The average American home uses about 1,000 kilowatt hours of electricity per month. Let’s convert that into human terms. Any HVAC designer will tell you the human body converts sugars and carbohydrates into “work” at the rate of about 100 watts per hour. They know this because they have to account for our body heat when designing air conditioning systems. Therefore it takes 10 hours for a human to deliver one kilowatt hour’s worth of work. At a minimum wage of about $6 an hour, that’s about $60 for the same amount of energy and work the local utility delivers for less than a dime.

If your home uses 1,000 kilowatt hours of electricity energy per month, your equivalent human staff will cost $60,000 per month at minimum wage, before FICA and insurance, to do the same amount of work needed to provide you with your modern lifestyle. That doesn’t count the staff you’d need to feed and house your staff.

The arithmetic makes it fairly obvious why so many people were slaves, back in the “good old green days” of 100 percent renewable energy. Why, even the super-wealthy royalty would have gone broke if they’d had to pay their staff a wage.

If our culture had continued to charge the amount energy was actually worth when people had to do the work and only royalty could afford leisure, things might not be going so out of sorts soon. But we didn’t charge each other the replacement cost of fossil energy, we charged the so-called production cost (with a generous profit), which given a source that grows harder to produce and will eventually run out, wasn’t the correct long-term price model at all.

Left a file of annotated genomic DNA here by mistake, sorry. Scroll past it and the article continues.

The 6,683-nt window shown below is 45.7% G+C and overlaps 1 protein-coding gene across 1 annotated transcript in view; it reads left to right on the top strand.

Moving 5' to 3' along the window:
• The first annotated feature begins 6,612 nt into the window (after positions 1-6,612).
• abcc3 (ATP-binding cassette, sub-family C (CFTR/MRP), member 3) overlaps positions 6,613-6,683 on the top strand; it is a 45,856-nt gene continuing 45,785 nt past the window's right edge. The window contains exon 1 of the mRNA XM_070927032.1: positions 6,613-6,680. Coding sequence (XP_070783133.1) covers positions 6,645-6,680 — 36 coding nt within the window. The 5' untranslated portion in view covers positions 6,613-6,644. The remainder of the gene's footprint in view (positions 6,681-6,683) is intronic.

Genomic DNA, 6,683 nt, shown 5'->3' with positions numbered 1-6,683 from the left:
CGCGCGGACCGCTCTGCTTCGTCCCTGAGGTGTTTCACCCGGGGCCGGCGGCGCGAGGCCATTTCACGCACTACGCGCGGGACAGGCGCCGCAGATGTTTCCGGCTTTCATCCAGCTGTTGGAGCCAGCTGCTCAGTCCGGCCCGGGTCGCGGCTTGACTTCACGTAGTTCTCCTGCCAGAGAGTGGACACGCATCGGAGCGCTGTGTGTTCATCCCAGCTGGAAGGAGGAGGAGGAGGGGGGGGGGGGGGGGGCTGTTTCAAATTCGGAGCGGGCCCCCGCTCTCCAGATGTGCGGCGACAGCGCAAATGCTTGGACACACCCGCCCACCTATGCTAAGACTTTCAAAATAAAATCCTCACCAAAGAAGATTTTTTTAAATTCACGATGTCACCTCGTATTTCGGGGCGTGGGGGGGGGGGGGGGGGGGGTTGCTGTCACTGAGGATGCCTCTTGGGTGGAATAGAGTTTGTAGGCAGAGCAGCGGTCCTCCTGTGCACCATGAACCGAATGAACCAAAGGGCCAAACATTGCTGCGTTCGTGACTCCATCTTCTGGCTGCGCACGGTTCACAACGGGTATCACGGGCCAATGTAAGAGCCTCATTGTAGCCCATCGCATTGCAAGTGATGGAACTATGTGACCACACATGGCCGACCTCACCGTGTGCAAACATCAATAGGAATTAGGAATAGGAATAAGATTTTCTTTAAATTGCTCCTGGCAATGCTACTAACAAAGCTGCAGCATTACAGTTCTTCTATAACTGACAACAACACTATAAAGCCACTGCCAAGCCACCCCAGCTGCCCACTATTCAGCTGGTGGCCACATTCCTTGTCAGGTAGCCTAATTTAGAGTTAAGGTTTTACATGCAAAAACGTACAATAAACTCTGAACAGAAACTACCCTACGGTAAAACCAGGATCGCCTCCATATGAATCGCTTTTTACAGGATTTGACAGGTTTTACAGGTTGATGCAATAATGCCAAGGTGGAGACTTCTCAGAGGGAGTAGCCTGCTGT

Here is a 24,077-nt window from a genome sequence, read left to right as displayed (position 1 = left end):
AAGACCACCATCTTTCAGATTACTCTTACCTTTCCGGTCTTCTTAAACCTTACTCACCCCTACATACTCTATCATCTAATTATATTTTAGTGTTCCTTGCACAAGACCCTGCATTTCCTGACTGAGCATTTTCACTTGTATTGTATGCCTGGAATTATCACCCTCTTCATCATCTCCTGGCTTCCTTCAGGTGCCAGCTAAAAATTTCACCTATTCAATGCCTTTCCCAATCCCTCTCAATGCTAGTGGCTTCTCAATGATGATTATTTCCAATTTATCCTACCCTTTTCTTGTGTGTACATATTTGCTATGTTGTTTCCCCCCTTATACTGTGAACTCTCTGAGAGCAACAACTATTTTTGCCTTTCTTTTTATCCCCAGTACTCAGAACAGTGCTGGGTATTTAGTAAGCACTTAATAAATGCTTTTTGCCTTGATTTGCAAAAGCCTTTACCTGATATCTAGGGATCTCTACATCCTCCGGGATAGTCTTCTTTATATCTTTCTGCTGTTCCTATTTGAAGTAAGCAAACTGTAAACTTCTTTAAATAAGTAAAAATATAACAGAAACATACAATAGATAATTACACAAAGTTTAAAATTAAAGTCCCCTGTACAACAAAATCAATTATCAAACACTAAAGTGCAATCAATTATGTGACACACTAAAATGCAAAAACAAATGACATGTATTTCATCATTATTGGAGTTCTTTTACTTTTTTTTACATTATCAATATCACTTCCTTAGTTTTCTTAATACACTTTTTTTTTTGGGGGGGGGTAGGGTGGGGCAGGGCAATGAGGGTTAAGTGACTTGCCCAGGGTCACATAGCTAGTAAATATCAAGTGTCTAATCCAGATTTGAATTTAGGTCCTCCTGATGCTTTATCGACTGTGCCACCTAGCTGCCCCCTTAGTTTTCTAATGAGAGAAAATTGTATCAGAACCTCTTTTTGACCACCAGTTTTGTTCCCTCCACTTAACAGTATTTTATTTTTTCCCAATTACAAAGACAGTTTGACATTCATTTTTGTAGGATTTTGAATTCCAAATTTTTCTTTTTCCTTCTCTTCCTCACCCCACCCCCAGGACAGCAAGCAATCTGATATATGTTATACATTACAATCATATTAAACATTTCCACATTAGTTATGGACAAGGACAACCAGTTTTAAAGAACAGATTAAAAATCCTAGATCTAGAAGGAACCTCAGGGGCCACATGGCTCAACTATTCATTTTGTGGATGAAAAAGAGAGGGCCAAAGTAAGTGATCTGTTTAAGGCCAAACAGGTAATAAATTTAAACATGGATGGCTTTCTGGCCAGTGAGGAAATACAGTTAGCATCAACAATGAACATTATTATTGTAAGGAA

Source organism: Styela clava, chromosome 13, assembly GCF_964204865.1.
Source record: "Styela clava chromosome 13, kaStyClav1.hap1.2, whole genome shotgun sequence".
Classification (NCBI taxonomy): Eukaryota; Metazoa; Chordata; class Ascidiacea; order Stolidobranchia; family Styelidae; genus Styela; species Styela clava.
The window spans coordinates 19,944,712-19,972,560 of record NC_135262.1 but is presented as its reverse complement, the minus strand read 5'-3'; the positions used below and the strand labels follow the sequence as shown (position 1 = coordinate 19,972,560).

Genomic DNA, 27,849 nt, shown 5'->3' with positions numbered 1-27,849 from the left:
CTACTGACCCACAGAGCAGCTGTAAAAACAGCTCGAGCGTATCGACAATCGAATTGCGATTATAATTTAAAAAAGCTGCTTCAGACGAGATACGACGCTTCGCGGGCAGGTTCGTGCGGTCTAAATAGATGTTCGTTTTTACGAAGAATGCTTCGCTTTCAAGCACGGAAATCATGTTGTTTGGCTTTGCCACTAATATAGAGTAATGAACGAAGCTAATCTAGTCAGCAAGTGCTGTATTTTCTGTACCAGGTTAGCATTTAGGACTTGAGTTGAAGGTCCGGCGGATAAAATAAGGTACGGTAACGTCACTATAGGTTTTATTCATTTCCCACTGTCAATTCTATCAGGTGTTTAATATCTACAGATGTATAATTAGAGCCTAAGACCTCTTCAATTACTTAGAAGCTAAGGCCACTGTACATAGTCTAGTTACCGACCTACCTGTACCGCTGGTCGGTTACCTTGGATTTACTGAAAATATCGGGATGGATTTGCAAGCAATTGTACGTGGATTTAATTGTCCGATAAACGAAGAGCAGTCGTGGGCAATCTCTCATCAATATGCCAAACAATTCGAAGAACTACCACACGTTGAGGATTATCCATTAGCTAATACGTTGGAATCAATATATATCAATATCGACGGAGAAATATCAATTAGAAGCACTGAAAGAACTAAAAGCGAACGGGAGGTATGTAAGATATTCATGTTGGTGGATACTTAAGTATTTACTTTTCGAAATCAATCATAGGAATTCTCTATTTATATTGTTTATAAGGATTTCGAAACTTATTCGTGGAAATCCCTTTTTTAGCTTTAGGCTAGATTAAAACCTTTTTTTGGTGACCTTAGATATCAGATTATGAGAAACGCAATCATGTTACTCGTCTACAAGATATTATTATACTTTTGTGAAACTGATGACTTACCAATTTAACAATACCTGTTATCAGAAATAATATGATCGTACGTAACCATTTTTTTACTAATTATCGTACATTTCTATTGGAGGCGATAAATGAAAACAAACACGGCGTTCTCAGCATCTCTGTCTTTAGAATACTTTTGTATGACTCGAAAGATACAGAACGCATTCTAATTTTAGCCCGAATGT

So what is a real green lifestyle and economy going to be like, really?

From what I read of the past, nothing I look forward to, personally. “Green” is probably a lot fewer people who do a lot more work to feed themselves and, if you’re lucky enough to get on with a sailing outfit, a lot more time spent eating salt meat and picking oakum, hopefully in climates friendlier to living year-round than our climate is locally. Remember, 150 years ago, even the Ute people only visited Vail in the summer.

When it’s all said and done, I still don’t believe covering a parking lot that primarily serves vacationers who use jet aircraft that burn about 40 pounds of non-renewable oil equivalent per mile with solar panels will be worth the time I’ve spent chuckling about it. A “green” airport? As the Daily’s own Don Rogers once said, in response to a question from a county commissioner a few years ago regarding the best way to make Eagle County green, “You could close the airport.”

Bill Sepmeier lives in Sweetwater.